Health care for everyone is able to give people time out of the financial debt if they have no insurance. When you have no insurance you have to pay out of pocket for all doctor visits and also you might be rejected medical help. So when there is everyone on one page with health care you are able to have your finances in tack a little more also if it becomes more inexpensive for the people. Don 't you think that your body is worth the try?The government makes millions dollars of the medical industry weather prescription drugs,insurance companies,and doctor visits. When everyone is the same that means the government would have to set one set prices for everyone to be able to survive financially in it and not everyone is able to go into
The Affordable Care Act: Bad For Some, Great For Millions For sometime, many US citizens have not had the resources to acquire an adequate health insurance plan. Although faced by many oppositions, the US government has found a solution, The Affordable Care Act. The Affordable Care Act, also known as “Obamacare”, is a US healthcare reform law that focuses mainly on providing more Americans with access to an affordable health insurance. The Affordable Care Act is said to expand the affordability, quality, and availability of private and public health insurance through consumer protections, regulations, subsidies, taxes, insurance exchanges, and other reforms. Signed into law by President Obama in March 2010, hence the nickname “Obamacare”, the
The lack of health care for all in America is fundamentally a moral issue. The United States is the only industrialized nation that does not guarantee health care to all of its citizens. While other countries deem healthcare to be a basic right, the United States treats health care as a privilege (Universal Health Care). Healthcare is a fundamental right that should be guaranteed to all. A radical change in the current system and the implementation of a single payer universal healthcare system can provide healthcare access to all in the United States.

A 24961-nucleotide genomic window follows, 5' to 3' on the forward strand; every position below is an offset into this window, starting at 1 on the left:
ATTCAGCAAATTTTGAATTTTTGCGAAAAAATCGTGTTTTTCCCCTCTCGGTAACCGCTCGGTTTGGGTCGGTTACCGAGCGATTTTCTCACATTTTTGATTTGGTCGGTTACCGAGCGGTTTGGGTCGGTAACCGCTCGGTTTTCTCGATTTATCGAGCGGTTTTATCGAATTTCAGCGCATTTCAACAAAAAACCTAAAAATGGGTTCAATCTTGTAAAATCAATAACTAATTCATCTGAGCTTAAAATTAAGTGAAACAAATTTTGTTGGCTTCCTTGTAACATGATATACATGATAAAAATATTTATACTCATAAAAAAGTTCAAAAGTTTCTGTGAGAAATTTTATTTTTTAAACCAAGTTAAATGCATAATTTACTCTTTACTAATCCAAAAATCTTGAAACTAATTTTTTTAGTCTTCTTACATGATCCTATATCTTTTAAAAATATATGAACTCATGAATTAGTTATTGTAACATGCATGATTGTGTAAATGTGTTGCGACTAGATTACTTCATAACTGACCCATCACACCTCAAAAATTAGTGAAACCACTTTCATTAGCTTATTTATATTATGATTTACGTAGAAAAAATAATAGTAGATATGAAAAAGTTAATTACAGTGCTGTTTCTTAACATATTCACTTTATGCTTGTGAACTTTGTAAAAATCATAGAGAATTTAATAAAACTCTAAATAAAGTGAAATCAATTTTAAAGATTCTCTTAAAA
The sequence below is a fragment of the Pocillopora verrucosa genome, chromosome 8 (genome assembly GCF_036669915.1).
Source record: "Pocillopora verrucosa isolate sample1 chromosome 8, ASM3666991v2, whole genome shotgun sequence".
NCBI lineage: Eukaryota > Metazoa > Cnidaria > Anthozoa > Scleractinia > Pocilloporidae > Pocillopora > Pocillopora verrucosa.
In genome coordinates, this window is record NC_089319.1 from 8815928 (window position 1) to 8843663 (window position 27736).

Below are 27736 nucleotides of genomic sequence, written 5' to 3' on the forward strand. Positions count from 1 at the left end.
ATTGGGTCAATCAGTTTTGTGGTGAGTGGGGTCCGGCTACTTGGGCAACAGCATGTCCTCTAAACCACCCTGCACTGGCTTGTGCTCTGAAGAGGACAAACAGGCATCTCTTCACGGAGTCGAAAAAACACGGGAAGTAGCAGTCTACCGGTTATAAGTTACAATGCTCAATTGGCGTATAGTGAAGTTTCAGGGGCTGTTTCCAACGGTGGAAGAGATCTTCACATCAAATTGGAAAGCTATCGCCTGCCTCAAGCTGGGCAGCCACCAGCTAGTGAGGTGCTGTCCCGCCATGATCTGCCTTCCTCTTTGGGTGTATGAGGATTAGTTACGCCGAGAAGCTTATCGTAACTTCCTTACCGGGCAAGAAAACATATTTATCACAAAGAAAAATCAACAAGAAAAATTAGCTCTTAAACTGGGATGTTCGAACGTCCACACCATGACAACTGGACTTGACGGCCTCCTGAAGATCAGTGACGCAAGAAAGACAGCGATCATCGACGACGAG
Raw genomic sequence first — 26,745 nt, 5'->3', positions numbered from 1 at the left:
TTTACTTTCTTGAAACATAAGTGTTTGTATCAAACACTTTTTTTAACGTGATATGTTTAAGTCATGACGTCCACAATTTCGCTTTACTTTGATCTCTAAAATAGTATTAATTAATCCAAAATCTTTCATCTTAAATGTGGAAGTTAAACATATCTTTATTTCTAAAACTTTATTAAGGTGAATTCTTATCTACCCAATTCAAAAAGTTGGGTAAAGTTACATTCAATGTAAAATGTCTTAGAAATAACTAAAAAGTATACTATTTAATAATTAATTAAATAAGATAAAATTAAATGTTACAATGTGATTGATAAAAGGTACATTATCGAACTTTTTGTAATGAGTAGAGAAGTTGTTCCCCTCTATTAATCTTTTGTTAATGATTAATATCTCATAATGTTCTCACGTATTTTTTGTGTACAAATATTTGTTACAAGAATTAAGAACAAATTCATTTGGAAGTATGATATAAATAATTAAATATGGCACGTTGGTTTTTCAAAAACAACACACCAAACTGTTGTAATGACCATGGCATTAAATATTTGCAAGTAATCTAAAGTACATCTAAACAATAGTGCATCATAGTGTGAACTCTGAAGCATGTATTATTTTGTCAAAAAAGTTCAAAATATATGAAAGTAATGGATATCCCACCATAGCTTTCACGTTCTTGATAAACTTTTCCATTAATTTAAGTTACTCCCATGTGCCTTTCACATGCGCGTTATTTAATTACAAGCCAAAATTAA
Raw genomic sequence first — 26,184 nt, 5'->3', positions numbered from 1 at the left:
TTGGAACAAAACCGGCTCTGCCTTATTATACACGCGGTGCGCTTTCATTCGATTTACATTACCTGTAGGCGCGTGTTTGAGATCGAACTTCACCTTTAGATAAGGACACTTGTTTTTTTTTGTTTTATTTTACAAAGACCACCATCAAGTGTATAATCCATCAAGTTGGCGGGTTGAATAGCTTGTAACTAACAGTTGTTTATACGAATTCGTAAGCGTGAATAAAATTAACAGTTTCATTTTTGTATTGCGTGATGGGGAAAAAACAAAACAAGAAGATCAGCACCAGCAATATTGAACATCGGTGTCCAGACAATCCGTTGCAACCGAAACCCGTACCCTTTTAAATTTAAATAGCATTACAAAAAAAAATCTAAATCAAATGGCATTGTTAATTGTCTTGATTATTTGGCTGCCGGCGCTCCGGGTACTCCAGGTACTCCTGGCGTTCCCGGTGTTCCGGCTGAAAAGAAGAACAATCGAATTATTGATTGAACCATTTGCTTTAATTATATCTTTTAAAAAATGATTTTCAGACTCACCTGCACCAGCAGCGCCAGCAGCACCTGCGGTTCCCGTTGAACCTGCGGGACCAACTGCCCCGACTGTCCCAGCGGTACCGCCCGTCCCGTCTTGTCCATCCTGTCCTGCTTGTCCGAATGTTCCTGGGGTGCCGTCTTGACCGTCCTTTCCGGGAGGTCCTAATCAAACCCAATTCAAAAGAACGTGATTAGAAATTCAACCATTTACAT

Main Argument: P1: The costs of health care would decrease if we have universal health care. P2: Universal healthcare needs to be available for everyone just like education is. P3: Having healthcare would allow individuals to get the health care that they so deserve. C:
We should care for everyone who lives in our country even if we don’t know each other. None one should ever be left behind to suffer or see other people suffer from something that can be easily cured. Healthcare would save tons of lives, keep our nation whole, and make everyone strong again. Universal healthcare for everyone would save the lives of children whose parents can’t afford to pay for their insurance.
22 million. 22 million is the number of Americans who would not have had health insurance if it were not for Obamacare. That is around 4 times the number of people living in Singapore. Whether it be a cancer patient, or an employee working 30 hours a week, they may not have been insured. Obamacare, or the Affordable Care Act (ACA), is a health care act implemented in the US law, which was passed in 2010. It works to make health insurance more affordable for Americans, and essentially, improve the healthcare system in the US. But, many people oppose this healthcare act because they believe that the government should not force people to get insured, and pay a penalty for not doing so. However, one has to realise that although they may not have
Universal health care is a valuable service and should be available in all countries. In many countries millions of people suffer from not having access to healthcare they deserve or not being able to pay for the healthcare they need. In the states alone, an estimated 50 million people do not have insurance because of the inability to pay for it. Universal health care would be beneficial to all countries because it would not exclude anyone from getting the necessary help, it would prevent the insurance companies from denying care, and it would contribute to preventative care to take place.
In the same fashion, the Affordable Care Act demonstrates various elements that improve employment, families health, and the economic progression. Therefore, the Affordable Care Act is essential for lowering the overall healthcare costs by providing insurance for millions of Americans (Amadeo). With that said, the more people are covered the more the nation is filled with healthy citizens. Not to mention, this plan allows citizens to receive necessary treatment before worrying about the cost because the policy controls cost by regulating premiums, lowering overhead costs. There have been many controversies toward the policy; one being that it has a negative impact toward employment. However, it’s quite the opposite as it does not negatively